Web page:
Figure 21 is therefore designed to give the order of energies only for those sub-shells that, at any stage of the thought experiment, are candidates for the reception of the next electron. It does not necessarily give the correct order of energies for all of the sub-shells in any one particular atom. Consider lead, atomic number 82.

### Question 14¶

#### Question¶

Use Figure 21 to write out the electronic configuration of the lead atom.

1s22s22p63s23p64s23d104p65s24d105p66s24f145d106p2. In the lead atom, the occupied sub-shells of highest energy are 6s2 and 6p2. The four electrons in these sub-shells are the ones that most influence the chemistry of lead. They are the outermost electrons, and the most easily removed, being furthest from the nucleus. But the sub-shell sequence from Figure 21 does not give this impression. Although 6p2 appears at the end, suggesting that these are outermost electrons, 6s2 does not. A more correct order of energies in any particular atom is obtained by grouping the sub-shells first in order of increasing value of n, and then, within each n value, in the order s, p, d and f.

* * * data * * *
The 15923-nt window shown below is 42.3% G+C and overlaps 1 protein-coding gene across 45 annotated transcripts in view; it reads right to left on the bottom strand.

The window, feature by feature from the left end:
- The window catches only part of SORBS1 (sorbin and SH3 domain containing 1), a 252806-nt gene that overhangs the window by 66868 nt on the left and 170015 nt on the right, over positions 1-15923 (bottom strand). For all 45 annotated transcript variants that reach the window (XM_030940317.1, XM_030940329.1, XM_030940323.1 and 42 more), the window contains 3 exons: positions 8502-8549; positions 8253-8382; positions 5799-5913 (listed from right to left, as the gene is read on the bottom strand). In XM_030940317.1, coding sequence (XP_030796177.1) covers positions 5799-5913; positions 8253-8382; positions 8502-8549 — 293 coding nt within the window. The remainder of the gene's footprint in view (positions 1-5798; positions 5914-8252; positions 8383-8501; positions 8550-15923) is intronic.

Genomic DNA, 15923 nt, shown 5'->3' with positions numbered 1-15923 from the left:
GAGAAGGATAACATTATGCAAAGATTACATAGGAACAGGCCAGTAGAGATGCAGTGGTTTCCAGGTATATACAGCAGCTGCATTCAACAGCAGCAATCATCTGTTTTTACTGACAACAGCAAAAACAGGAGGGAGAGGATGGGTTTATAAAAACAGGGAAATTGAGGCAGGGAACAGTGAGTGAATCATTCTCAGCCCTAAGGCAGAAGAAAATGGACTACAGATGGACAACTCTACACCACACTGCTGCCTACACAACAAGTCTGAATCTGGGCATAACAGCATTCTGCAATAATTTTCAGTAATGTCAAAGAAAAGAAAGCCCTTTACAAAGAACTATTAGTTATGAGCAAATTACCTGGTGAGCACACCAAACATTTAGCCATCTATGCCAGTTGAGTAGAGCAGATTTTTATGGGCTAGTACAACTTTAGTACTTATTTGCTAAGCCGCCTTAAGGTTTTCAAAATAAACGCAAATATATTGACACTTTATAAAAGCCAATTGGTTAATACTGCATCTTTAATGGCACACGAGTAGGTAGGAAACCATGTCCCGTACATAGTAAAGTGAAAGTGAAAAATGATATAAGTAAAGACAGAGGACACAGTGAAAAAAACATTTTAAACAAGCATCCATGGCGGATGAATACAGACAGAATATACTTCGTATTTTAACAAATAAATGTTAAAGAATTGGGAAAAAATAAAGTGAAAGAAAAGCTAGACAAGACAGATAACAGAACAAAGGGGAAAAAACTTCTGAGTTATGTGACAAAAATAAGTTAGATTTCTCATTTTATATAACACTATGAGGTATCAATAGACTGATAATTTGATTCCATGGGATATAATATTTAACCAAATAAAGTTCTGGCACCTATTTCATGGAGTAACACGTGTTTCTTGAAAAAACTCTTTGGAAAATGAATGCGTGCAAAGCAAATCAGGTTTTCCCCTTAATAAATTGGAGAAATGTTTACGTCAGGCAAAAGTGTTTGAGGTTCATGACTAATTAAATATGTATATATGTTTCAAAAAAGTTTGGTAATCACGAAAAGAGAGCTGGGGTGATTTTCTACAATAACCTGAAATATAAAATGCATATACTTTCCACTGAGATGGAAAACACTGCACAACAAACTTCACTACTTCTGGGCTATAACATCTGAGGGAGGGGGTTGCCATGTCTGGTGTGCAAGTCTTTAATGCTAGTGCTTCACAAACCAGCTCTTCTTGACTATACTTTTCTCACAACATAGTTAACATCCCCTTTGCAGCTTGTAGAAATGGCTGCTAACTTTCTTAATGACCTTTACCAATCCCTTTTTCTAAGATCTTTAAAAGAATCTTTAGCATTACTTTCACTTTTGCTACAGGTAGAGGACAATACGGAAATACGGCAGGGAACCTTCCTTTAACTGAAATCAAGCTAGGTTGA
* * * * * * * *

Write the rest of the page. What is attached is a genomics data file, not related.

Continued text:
### Question 15¶

#### Question¶

Do this for the configuration of the lead atom.

1s2|2s22p6|3s23p63d10|4s24p64d104f14|5s25p65d10|6s26p2. For clarification, the individual shells have been separated by vertical lines. The electronic configurations of the atoms within this course have been written in this style. One of its merits is that the outer electrons with the highest principal quantum numbers appear at the right-hand end. In this case, they show that the outer electronic configuration of lead is of the type s2p2. This is less apparent in the earlier configuration that was derived directly from Figure 21.

## 3.4 Outer electronic configurations and the Periodic Table¶

The essential message of Figure 22 is that the Groups of elements that appear in columns of the Periodic Table usually have atoms with similar outer electronic configurations. Figure 23 incorporates these configurations into our mini-Periodic Table of typical elements; they appear at the top of each Group. They imply that the typical elements have outer electronic configurations either of the type nsx, where x = 1 or 2, or of the type ns2npx, where x runs from 1 to 6. For any particular element, n is the principal quantum number of the outer occupied shell. This can easily be found from Figure 23, because it is equal to the number of the Period in which the element is to be found. The outer electrons are simply those in occupied sub-shells with this principal quantum number.